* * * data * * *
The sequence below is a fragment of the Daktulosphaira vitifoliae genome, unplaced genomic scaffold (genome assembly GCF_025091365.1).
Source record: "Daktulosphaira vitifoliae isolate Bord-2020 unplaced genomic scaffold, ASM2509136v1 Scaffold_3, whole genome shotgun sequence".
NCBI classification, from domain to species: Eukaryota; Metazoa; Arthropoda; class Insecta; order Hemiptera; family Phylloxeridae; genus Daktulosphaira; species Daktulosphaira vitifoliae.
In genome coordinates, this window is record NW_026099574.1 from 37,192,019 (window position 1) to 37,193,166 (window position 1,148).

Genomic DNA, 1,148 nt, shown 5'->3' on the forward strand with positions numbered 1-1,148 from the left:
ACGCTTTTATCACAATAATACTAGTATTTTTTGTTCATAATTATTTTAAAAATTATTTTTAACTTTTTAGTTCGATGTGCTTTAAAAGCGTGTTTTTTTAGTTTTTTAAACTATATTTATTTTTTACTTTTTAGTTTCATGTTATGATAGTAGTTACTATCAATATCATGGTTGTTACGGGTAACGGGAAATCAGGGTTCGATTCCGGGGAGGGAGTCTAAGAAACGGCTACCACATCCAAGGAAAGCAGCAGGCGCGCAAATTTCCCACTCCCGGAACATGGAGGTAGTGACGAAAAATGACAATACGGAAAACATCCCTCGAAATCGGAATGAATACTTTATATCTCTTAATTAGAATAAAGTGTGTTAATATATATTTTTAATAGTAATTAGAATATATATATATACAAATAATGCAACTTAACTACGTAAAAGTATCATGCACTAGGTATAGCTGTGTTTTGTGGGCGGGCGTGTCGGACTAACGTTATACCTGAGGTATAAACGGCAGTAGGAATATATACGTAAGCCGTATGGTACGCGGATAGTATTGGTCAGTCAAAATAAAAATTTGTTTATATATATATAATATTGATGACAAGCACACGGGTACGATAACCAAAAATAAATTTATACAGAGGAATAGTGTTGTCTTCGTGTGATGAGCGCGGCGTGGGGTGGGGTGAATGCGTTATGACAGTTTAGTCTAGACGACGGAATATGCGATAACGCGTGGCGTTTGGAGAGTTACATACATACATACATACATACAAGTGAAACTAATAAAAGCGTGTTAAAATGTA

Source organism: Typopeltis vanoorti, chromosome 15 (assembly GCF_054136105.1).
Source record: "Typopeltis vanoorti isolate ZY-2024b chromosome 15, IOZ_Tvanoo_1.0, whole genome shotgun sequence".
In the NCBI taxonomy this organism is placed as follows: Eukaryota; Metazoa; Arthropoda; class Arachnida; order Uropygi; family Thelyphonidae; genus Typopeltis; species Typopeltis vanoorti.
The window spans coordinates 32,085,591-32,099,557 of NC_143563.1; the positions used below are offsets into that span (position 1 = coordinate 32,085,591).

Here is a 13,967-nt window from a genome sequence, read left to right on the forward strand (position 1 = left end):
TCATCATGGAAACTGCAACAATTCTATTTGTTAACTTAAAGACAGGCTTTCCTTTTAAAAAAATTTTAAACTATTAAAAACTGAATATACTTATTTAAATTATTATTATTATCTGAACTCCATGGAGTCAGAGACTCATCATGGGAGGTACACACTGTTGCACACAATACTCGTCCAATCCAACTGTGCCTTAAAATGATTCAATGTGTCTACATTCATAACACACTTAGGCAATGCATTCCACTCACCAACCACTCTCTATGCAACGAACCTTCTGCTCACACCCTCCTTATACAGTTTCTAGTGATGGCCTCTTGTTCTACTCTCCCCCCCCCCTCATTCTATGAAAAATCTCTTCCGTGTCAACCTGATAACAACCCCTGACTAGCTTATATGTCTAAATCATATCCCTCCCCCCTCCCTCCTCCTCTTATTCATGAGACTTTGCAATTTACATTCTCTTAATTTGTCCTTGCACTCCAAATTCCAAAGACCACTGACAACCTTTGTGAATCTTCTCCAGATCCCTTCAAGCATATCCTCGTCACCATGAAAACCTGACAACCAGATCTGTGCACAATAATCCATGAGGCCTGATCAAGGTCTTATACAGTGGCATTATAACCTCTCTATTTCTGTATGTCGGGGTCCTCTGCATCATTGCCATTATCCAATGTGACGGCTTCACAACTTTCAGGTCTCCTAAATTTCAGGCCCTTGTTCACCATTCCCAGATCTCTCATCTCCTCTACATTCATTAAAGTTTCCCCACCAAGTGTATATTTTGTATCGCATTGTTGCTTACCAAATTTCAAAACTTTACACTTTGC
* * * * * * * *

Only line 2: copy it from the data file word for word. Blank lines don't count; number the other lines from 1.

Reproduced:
Source record: "Daktulosphaira vitifoliae isolate Bord-2020 unplaced genomic scaffold, ASM2509136v1 Scaffold_3, whole genome shotgun sequence".